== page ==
Q. Innovation is an especially important subject, because it has such a big effect on economic growth and living standards. And there is reason to worry that the pace of innovation has slowed in recent years.

How would you recommend that the United States change its policies intended to promote innovation? You’re based in London, so I realize you may want to talk about what some other countries are doing well — if, in fact, there are any shining examples.

Mr. Harford: Here’s the challenge: by its very nature, innovation requires a lot of exploration and a lot of blind alleys. Government agencies don’t tend to be comfortable with that, so the private sector often makes the running. Even when an idea was initially government funded — the Internet is a classic example — it’s taken the private sector to explore its potential.

But I’m not happy to leave this to the private sector alone, because modern innovations tend to require ever more money, larger teams and more specialists. The age of the lone inventor is long gone, and in important cases — for instance, a smart energy grid, or nuclear fusion — the private sector just doesn’t have the money or the patience to pay for progress.

So this is fundamentally an organizational problem: how to harness the diversity of the private sector with the long-term funding of the public sector?

I see two promising approaches. One is to earmark more government research grants for high-risk projects. A fascinating research paper compares conservative medical research grants from the National Institutes of Health with more speculative grants from the Howard Hughes Medical Institute. The Hughes approach produces more failures but many more “big hits.” Clearly, there’s a balance to be struck.

A second approach is the use of innovation prizes. These have received increasing attention but there’s potential to put up far larger prizes — multibillion-dollar affairs.

Q. Who is a hero of adaption — someone who managed to change an organization that had been terrified of failure?

Mr. Harford: There are several inspiring characters in the book, but I’d pick out Gen. H.R. McMaster, who in the spring of 2005 was a colonel in charge of operations near the Iraqi city of Tal Afar. He developed a new approach to fighting insurgents. It was successfully copied by other colonels and became an important inspiration for the “surge” of 2007.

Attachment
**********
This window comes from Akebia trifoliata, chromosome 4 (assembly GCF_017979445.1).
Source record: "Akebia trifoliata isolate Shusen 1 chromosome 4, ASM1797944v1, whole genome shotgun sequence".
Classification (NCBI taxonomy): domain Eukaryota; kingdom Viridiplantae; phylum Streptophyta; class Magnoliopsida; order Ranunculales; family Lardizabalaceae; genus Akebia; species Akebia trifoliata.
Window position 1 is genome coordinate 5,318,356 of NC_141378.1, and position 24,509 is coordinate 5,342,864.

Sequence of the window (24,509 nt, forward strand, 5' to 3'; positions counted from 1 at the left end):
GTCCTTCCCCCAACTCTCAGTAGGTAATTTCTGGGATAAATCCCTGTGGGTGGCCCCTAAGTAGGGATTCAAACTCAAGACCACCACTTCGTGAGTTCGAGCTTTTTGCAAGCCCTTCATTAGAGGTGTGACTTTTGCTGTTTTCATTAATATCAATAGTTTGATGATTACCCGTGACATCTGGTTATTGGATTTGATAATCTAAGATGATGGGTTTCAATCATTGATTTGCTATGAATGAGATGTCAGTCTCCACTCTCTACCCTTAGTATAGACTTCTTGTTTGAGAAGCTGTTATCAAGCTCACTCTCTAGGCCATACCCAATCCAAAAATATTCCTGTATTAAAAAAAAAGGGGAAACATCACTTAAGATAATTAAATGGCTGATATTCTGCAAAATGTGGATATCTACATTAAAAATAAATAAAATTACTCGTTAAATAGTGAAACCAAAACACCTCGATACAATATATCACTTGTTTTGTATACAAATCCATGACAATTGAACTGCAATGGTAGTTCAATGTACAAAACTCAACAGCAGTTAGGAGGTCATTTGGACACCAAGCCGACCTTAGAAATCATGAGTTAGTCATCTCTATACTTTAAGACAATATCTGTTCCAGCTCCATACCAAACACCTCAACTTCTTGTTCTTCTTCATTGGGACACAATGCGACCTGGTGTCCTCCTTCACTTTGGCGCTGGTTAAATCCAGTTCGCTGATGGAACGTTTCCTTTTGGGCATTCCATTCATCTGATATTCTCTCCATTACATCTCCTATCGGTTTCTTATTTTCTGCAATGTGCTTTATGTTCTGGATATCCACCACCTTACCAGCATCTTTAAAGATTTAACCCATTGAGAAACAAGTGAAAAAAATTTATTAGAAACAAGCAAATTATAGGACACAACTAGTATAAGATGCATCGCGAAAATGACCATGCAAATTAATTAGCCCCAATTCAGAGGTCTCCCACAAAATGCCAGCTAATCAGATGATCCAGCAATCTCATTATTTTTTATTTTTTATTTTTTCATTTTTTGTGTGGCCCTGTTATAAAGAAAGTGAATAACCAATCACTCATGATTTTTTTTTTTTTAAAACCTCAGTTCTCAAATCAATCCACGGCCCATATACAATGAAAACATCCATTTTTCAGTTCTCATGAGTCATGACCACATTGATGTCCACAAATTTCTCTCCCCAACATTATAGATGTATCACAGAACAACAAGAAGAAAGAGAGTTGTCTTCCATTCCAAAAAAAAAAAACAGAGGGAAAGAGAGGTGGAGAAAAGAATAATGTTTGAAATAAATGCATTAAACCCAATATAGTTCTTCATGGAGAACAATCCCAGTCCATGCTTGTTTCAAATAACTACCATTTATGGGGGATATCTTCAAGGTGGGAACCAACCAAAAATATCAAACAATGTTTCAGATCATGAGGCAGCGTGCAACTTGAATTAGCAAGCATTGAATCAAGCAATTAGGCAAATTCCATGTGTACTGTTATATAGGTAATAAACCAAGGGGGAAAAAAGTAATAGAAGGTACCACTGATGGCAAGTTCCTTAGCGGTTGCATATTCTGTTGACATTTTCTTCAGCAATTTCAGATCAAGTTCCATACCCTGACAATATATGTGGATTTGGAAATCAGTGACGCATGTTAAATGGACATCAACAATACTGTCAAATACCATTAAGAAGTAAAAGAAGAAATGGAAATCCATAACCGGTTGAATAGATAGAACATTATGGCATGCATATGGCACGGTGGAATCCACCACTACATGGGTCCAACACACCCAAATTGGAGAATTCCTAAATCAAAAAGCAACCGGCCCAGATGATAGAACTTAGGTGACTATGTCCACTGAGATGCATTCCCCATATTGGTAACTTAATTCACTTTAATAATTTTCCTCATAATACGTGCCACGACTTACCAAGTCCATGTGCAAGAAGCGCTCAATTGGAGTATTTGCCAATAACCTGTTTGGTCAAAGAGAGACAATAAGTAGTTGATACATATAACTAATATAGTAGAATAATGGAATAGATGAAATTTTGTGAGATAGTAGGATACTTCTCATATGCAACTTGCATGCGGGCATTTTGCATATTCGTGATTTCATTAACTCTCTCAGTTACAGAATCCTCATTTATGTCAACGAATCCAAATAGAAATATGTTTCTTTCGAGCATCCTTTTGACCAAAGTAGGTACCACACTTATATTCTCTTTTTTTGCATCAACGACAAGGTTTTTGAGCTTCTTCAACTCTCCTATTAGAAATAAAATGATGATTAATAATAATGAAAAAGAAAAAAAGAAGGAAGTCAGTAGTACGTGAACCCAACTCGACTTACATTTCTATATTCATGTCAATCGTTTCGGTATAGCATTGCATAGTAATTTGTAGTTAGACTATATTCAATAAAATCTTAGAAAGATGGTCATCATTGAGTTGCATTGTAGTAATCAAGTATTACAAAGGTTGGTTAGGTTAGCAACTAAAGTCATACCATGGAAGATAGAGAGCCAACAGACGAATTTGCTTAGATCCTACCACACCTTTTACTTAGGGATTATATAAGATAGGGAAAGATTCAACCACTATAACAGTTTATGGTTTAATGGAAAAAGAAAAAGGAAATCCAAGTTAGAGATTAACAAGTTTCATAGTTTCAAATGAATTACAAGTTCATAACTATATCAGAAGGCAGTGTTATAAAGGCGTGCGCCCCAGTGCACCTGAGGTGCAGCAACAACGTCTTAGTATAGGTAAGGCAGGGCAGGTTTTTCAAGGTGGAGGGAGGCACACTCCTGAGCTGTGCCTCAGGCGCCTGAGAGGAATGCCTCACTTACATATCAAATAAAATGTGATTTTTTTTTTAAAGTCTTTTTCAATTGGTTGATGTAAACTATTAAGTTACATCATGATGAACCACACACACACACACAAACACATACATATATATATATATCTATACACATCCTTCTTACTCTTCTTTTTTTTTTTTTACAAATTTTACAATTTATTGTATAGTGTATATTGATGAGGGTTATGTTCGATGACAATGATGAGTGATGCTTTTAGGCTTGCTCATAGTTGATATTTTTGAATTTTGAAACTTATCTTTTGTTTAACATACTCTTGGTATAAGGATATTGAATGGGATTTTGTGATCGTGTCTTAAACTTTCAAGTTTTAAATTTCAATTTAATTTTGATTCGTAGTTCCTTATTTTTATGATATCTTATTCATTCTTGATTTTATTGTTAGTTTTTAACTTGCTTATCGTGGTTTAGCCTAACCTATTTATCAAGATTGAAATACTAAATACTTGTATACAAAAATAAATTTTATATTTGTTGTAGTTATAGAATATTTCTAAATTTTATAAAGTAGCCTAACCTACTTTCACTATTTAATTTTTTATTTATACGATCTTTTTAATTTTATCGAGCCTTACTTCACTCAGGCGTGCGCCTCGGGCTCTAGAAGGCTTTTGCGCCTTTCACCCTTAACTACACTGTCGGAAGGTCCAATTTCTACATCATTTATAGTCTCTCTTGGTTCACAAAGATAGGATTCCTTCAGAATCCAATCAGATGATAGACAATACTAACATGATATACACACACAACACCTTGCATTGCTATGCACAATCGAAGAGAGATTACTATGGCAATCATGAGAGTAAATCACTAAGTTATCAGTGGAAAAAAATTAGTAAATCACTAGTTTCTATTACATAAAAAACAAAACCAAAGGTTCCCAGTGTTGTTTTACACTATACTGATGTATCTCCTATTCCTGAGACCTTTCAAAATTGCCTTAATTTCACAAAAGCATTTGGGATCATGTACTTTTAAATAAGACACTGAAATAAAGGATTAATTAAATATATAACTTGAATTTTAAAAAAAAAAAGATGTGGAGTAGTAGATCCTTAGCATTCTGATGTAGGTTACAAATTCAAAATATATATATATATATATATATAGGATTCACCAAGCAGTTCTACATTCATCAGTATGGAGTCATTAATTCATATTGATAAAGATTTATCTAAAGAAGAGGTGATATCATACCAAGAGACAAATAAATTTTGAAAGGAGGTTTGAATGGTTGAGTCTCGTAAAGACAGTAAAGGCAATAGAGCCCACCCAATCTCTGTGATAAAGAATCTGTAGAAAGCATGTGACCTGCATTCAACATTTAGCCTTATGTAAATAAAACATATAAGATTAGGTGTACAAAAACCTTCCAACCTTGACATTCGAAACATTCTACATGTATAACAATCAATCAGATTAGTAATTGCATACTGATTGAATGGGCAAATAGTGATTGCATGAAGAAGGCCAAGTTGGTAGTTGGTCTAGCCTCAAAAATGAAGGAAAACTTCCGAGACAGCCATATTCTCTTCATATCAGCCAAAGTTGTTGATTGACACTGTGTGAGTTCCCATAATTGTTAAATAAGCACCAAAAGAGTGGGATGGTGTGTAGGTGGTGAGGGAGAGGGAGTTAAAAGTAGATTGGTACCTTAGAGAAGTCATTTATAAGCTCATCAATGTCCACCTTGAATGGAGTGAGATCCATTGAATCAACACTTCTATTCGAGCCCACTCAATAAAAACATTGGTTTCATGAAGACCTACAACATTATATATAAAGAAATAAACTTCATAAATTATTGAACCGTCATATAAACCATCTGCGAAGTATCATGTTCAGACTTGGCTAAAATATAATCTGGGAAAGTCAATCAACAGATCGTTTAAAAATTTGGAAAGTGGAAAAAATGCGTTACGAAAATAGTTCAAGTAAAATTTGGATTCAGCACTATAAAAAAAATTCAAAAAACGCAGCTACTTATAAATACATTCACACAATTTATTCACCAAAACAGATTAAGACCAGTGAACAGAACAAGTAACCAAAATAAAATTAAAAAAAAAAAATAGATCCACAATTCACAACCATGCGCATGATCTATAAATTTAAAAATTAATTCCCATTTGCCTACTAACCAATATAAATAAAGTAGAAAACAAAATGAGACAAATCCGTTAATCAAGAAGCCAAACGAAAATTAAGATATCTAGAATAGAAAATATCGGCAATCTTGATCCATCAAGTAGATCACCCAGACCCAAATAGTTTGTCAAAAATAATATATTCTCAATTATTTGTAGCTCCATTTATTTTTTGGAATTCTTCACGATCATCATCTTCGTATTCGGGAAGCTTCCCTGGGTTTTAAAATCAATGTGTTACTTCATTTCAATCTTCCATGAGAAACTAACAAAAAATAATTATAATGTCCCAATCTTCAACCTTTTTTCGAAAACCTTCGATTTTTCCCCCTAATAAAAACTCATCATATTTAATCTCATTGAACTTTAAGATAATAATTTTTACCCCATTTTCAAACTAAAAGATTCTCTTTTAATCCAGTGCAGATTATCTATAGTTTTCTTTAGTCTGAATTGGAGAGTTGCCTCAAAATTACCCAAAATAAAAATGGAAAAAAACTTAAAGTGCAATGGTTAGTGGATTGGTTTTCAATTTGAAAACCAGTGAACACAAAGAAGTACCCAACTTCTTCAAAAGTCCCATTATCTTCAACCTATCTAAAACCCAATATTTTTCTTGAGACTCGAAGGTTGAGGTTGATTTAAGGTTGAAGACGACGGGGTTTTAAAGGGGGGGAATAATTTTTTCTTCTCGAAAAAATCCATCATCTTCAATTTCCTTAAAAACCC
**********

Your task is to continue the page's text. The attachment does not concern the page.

What makes General McMaster’s initiative amazing is that he had to shrug off every link in the chain of command above him. Remember that in 2005 Donald Rumsfeld didn’t even want to hear the word “insurgent,” so this was a career-threatening move, Many observers commented on the fact that he was repeatedly passed over for promotion.

I wanted to explore why he did it. Partly it was his academic background: McMaster was a historian who wrote a blistering account of the failures of leadership during the Vietnam War. And it was also his personal experience. McMaster captained a troop of tanks during the first Gulf war and won a celebrated victory — the Battle of 73 Easting — against Saddam Hussein’s Republican Guard. Rather than resting on his laurels, McMaster argued that this battle — a total surprise, in a sandstorm, with no air cover — showed that the traditional satellite-guided air war had serious limitations. He argued that junior commanders on the ground would often be the ones called upon to adapt to local circumstances, and the military command structure had to acknowledge that.